TAG Oil Strengthens Position in Taranaki Basin - 4Q Report

New Zealand oil and gas producer TAG Oil Ltd. announced its financial results and the completion of several strategic acquisitions. These acquisitions firmly position TAG with 100% control of all assets, including near-term production and reserve growth potential at producing properties, low-risk exploration prospects in the Taranaki discovery fairway, and a 2.4 million-acre unconventional fractured oil shale frontier.


Highlights for the third quarter of TAG's 2010 fiscal year:

  • Production revenue of $3,452,359 (nine months: $4,712,532) recorded, compared to $671,355 in Q2;
  • Net income of $336,239, compared to a net loss of $1.9 million in Q2;
  • Production of 23,314 net barrels of oil, compared to 9,607 barrels in Q2;
  • 33,023 net barrels of oil sold for the quarter, compared to 8,728 barrels of oil sold in Q2;
  • Production costs reduced by 38% to $21 per barrel compared to $34 per barrel for the comparable period last year;
  • Increased cash and cash equivalents, after all acquisition costs, from $6.5 million to $9.4 million, and ended the quarter with working capital of $10.5 million and no debt;
  • Completed the acquisition of the remaining interest in the Cheal oil and gas field;
  • Completed the business combination with Trans-Orient Petroleum Ltd. on December 16, 2009;
  • Completed the acquisition of the remaining exploration interests in PEP 38748, located within the Taranaki Basin production fairway;
  • Awarded a 100% interest in a 61,900-acre permit extension located in the southern portion of the onshore East Coast Basin covering the Kawakawa oil-shale prospect.


TAG Oil CEO Garth Johnson commented, "TAG's third quarter was undoubtedly a significant milestone in the Company's history. Closing several transformational acquisitions has set the stage for significant growth. We are proud of these achievements, and management now looks forward to focusing attention on exploitation of the significant upside potential within TAG's acreage."


Operations Update


The first phase of optimization work at the Cheal oil and gas field will begin in March 2010. This program is anticipated to increase daily production, reduce production costs, increase reserve recovery rates and establish a new reserve base in a secondary formation. The program consists of the following operations:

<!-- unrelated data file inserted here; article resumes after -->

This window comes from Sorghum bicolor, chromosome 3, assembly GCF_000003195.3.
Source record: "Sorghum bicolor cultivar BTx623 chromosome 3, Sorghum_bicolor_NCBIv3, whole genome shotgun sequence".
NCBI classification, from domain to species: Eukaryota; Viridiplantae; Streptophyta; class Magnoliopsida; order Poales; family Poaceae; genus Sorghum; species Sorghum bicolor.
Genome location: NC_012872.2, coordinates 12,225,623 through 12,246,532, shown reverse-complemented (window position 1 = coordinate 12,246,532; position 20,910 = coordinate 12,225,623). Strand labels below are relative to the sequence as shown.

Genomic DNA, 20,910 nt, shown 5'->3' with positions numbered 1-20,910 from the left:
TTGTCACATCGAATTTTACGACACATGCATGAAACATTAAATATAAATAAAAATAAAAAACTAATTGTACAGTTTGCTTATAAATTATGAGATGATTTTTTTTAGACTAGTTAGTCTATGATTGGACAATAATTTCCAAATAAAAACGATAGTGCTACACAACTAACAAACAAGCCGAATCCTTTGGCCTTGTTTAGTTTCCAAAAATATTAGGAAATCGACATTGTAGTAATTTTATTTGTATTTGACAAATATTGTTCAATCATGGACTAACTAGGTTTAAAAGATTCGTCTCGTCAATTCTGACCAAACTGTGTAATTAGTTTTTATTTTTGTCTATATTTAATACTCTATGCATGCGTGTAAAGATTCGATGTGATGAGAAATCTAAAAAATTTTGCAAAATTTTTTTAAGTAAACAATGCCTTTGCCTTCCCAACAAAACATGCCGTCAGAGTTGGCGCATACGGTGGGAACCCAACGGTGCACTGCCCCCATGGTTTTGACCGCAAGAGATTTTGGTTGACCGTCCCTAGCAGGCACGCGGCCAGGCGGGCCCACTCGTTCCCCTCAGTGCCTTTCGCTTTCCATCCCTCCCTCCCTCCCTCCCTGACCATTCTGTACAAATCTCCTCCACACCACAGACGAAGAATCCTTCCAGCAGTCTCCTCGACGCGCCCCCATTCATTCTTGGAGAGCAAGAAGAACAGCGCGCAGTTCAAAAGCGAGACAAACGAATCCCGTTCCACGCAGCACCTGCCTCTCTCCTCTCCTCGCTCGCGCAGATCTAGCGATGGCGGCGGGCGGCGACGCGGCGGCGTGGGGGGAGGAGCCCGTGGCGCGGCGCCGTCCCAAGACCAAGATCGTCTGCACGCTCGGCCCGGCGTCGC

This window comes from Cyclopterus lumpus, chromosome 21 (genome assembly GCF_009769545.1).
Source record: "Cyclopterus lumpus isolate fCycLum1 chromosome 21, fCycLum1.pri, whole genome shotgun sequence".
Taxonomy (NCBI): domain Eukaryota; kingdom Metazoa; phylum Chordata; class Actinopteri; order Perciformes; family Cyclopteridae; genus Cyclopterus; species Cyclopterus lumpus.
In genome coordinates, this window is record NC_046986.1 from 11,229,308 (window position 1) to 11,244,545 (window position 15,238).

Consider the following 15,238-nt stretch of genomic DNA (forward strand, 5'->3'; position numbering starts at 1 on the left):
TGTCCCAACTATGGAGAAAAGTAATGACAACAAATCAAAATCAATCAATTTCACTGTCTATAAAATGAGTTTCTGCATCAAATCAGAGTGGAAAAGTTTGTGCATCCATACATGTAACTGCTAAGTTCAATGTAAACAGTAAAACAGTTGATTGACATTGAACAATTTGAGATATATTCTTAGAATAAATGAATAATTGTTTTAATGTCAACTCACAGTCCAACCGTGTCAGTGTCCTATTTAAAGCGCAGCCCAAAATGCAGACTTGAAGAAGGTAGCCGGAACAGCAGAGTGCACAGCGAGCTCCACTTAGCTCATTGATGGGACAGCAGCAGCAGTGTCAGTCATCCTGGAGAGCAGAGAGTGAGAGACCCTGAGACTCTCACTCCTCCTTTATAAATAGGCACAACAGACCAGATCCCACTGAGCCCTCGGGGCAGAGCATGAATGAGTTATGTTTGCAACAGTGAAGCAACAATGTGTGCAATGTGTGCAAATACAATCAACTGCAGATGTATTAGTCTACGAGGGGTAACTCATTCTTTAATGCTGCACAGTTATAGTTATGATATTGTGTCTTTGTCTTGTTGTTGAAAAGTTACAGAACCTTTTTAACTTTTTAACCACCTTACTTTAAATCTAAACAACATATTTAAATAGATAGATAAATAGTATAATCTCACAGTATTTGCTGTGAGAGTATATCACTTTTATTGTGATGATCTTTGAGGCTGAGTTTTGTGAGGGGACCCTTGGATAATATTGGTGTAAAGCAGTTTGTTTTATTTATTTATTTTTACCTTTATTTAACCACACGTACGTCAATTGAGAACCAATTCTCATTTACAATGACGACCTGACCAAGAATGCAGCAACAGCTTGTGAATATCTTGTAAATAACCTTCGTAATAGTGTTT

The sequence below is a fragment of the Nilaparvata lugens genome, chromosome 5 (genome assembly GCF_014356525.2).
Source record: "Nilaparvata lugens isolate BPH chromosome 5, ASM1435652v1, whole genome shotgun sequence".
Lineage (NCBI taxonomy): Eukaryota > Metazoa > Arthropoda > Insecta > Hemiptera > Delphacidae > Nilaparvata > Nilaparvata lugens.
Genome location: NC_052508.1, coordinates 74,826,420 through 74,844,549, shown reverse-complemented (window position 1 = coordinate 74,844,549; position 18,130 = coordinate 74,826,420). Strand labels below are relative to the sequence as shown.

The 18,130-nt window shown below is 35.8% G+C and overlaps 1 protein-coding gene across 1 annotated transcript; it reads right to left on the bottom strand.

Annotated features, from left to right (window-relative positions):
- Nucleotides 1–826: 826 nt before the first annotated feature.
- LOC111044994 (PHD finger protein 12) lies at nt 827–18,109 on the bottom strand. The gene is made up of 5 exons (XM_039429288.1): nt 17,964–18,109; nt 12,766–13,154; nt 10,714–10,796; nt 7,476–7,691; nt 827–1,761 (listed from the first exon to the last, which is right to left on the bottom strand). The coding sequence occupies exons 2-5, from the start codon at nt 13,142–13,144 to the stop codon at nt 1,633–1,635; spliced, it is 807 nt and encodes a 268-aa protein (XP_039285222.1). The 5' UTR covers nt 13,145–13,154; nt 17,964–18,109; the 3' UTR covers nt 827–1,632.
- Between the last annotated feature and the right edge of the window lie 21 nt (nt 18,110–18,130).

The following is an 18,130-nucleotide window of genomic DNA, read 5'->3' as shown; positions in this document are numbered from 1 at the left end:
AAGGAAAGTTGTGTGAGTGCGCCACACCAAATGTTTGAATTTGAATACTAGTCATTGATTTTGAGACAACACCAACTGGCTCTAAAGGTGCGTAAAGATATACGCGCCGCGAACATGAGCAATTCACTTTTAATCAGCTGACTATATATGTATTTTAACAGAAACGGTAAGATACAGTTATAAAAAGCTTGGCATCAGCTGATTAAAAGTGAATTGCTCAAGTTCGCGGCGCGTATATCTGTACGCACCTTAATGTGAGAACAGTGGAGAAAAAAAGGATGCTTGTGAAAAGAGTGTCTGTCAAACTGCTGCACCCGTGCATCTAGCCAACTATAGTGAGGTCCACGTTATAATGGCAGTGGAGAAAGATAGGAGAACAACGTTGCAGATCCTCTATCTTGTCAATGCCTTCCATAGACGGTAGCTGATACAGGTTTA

• Cheal-A7 will be fracture stimulated; downhole completion equipment will be reconfigured to increase oil flow capabilities in the wellbore and reduce operating costs. Third-party reservoir modeling has indicated the fracture stimulation could increase daily production from the Cheal-A7 well by 60% to 80%, along with the benefit of improved reserve recovery. Cheal-A7 is currently flowing approximately 75 barrels of oil per day.
  • TAG will re-enter a suspended wellbore, Cheal-1, and target the bypassed Urenui Formation approximately 400m shallower than the main producing Mt. Messenger zone. Cheal-1 was originally drilled in 1995, unsuccessfully targeting a deeper formation (Moki Formation), and the Urenui Formation currently has no assigned reserves at Cheal. However, the Urenui formation encountered at Cheal-1 was previously perforated, tested and stabilized at approximately 50 barrels of oil and more than 1mmcf of gas per day (approximately 200 boe per day). TAG will re-configure the downhole completion tools in the existing well, adding downhole heating and other wax reduction technology to re-test the Urenui Formation at a depth of approximately 1,400m. The Urenui Formation has consistently demonstrated oil and gas shows in all eleven Cheal wells drilled, but was bypassed to focus on production from the Mt. Messenger formation at approximately 1,800m.
  • Cheal-A3X operations will remove a leaking casing patch that was initially set to patch perforations in this well over the Urenui Formation at approximately 1,400m. TAG will set a removable bridge plug below the Urenui formation, temporarily suspending production from the Mt. Messenger Formation. The completion string will be reconfigured with wax reduction technology and re-installed to test the Urenui Formation.


"We are deploying advanced oil field technologies and procedures that are commonplace in North America but not yet applied to the Cheal field. With a cost of under $2 million, this initial program is not only attractive in terms of return on investment, but will also provide a catalyst for future technology-driven development of the Cheal pool. The coming test will also potentially capture reserves not yet booked from a secondary oil and gas formation," noted Mr. Johnson.

In the East Coast Basin, TAG will spud the Waitangi Hill-2 well, the first well in an initial three-well program, in early March 2010. This 250m continuous-core well in the 530,000-acre Waitangi Hill permit PEP 38348 will twin the historic Waitangi-1 oil discovery drilled in the early 1900s. Oil production from Waitangi-1 has been tested and confirmed as having the underlying Waipawa Black Shale and the Whangai Shale as the source of its high-quality light oil.


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